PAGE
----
The Week that Was (October 19)

Universities Australia Chief Executive, Catriona Jackson will leave at year end. “The decision to resign the leadership of Universities Australia was not an easy one to make,” she said last night. Ms Jackson stepped up from UA deputy in May 2018.
UA announces it will “soon commence an extensive search process for a new chief executive.”
The lobby’s incoming deputy chief executive Renee Hindmarsh is scheduled to start in October. Ms Hindmarsh is a former ED of the Australian Technology Network and previous South Australia Skills Commissioner. 

Adelaide Uni is (almost) a happening thing. The SA Legislative Council committee inquiring into merging Uni Adelaide and Uni SA has approved the proposal, See separate story for details.

The Government sticks its bib in (i)
“I have written to every Vice -Cancellor of every university this week asking them, ‘what are you doing to make sure that we are protecting students and what further steps are you planning to take here?’. Because every university is potentially affected by this and as I said, I fear that this will get worse before it gets better in the weeks ahead.”  Jason Clare on Sydney Radio 2GB on protests over attacks on Israel and Gaza

and II

“the provider’s processes for providing support by the provider’s academic staff in relation to a student’s unit of study, such as academic staff having regular contact with the student during the semester to check their progress in the unit of study, and, if those staff identify support is needed, providing students with flexibility in relation to assessments and connecting them to support services,” one of many requirements set out in draft guidelines for student support universities would be required to provide.

The Australian Skills Quality Authority warns there are Registered Training Organisations that are not properly enrolling, training and assessing students in real estate certs and a dip, nor providing sufficient information to students on legal and licensing requirements.  Future Campus refrains from obvious snarkery.

Jason Clare will open Deakin U and Uni Wollongong’s campuses in India next month – helpful they are both in the same place, the GIFT City precinct, at Ahmedabad in Gujurat.

The mind boggling physics of quantum computing is all very well but where will the quids come? The Department of Education has the Australian Academy of Technological Sciences and Engineering on the case.  ATSE is running a survey open to all on quantum research commercialisation opportunities over the next decade.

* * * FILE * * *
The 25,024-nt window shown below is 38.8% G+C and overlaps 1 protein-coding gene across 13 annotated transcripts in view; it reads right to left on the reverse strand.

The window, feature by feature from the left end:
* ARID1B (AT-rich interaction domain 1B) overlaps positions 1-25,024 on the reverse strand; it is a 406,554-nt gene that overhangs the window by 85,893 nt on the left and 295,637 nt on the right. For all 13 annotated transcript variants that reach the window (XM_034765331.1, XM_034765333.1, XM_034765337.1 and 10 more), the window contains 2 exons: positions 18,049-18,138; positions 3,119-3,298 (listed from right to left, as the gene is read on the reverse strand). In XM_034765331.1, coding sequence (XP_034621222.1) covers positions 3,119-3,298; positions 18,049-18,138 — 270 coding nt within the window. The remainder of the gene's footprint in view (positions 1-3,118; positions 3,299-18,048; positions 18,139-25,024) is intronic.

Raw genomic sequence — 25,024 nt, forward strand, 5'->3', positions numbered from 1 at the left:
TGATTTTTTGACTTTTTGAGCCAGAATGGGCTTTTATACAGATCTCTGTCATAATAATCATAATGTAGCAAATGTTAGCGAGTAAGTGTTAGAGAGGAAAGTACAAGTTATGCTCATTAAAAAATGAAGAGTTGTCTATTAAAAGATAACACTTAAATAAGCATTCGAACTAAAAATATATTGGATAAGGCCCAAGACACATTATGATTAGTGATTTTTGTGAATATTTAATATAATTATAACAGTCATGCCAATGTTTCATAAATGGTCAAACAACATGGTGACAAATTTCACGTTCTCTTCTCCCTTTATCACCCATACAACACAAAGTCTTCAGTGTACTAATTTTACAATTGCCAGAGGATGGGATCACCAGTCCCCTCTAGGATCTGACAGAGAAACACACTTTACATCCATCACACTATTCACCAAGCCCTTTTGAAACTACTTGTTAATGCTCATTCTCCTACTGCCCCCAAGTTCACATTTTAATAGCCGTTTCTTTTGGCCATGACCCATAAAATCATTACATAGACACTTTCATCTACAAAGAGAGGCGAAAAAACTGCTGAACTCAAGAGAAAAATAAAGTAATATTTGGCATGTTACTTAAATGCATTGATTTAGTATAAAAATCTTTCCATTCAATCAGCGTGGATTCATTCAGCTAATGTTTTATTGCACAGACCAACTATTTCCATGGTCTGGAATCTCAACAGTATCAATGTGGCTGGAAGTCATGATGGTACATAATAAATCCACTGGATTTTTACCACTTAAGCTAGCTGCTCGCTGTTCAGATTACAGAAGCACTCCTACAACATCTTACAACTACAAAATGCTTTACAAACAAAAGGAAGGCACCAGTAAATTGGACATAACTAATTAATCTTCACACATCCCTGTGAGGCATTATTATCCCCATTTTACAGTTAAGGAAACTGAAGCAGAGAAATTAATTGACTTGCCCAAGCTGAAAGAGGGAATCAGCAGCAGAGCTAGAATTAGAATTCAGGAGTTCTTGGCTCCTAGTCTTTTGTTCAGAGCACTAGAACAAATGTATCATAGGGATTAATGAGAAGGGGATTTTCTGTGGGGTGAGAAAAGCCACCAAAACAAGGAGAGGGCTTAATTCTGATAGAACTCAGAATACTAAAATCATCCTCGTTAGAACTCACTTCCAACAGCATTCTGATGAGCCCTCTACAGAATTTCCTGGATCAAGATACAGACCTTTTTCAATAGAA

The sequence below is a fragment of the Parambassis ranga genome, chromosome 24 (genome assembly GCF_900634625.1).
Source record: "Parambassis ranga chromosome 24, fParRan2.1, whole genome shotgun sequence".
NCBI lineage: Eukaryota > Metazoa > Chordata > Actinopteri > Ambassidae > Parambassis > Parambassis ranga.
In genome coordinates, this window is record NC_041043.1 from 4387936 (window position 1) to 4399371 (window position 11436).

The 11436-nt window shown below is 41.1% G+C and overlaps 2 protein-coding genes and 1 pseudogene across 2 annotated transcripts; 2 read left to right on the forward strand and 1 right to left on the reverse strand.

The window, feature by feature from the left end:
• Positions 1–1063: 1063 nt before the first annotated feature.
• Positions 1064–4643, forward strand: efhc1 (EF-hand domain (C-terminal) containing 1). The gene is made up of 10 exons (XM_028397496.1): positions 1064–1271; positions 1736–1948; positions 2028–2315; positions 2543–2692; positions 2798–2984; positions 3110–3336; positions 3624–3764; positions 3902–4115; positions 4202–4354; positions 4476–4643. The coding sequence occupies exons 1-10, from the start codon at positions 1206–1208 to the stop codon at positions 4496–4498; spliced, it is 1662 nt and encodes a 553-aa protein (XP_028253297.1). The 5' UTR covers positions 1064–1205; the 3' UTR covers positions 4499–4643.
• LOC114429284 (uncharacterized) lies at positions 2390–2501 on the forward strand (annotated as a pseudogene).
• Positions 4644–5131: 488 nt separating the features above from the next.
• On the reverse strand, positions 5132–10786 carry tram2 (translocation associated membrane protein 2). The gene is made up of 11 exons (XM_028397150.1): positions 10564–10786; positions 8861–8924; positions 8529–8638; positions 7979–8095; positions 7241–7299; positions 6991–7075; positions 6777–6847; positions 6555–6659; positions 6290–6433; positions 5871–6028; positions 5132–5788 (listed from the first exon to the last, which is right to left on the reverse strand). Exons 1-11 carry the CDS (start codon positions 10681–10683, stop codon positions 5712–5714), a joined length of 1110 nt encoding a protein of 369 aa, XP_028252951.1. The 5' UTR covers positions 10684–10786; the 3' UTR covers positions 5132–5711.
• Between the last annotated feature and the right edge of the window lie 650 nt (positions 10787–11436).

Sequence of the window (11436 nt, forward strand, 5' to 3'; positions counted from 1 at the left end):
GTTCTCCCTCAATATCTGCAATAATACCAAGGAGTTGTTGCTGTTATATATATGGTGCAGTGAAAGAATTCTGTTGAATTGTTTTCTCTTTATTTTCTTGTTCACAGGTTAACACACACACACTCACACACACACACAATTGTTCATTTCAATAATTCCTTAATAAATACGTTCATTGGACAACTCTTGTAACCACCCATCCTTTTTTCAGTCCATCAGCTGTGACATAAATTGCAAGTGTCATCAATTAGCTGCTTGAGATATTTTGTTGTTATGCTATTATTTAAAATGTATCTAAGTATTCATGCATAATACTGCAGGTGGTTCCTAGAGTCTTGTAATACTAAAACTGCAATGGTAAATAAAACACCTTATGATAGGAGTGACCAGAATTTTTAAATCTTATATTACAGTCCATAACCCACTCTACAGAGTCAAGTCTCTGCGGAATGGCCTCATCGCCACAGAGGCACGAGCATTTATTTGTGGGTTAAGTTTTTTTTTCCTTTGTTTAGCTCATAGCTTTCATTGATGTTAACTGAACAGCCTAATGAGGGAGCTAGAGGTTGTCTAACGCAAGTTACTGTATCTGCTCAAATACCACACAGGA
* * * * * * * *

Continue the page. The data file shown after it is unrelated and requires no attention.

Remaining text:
The survey identifies three categories of quantum tech, computing, comms and cryptography and sensing. And it asks for opinions on a four point scale on national; infrastructure and regulatory readiness, available skills, industry ready to roll it out and Australia’s global competitive standing.
There are also open-ended opportunities for participants to report on matters the Feds should know about.

Oh joy, oh rapture, Senate (supplementary budget) Estimates Committee hearings are on next week. Education and Employment is on today week.

The National Tertiary Education Union has piled on pressure for Jason Clare to be seen to do more about sexual violence on campus. The union reports a new survey of members that found 76 per cent of responders had “a personal experience of sexual harassment” and of those who complained, 40 per cent plus were dissatisfied with the process/outcome. Just over half the sample report are being encouraged to drop it and just under half stated no action was taken.

In terms of broad patterns of behaviour, the union reports “little, if any improvement” on its first survey, in 2019.

The government is expected to commit to a student ombudsman, following scathing Senate Committee findings on how universities manage sexual harassment and assaults complaints by students. They won’t get an argument from the Opposition if they do; “we believe a fully resourced independent student ombudsman, with appropriate investigative, reporting and complaint resolution powers, has the potential to resolve student disputes with higher education providers including in relation to student safety,” Coalition senators state in their dissenting report on the Bill to introduce early Accord recommendations.

All of which will help the union if it asks for support for staff.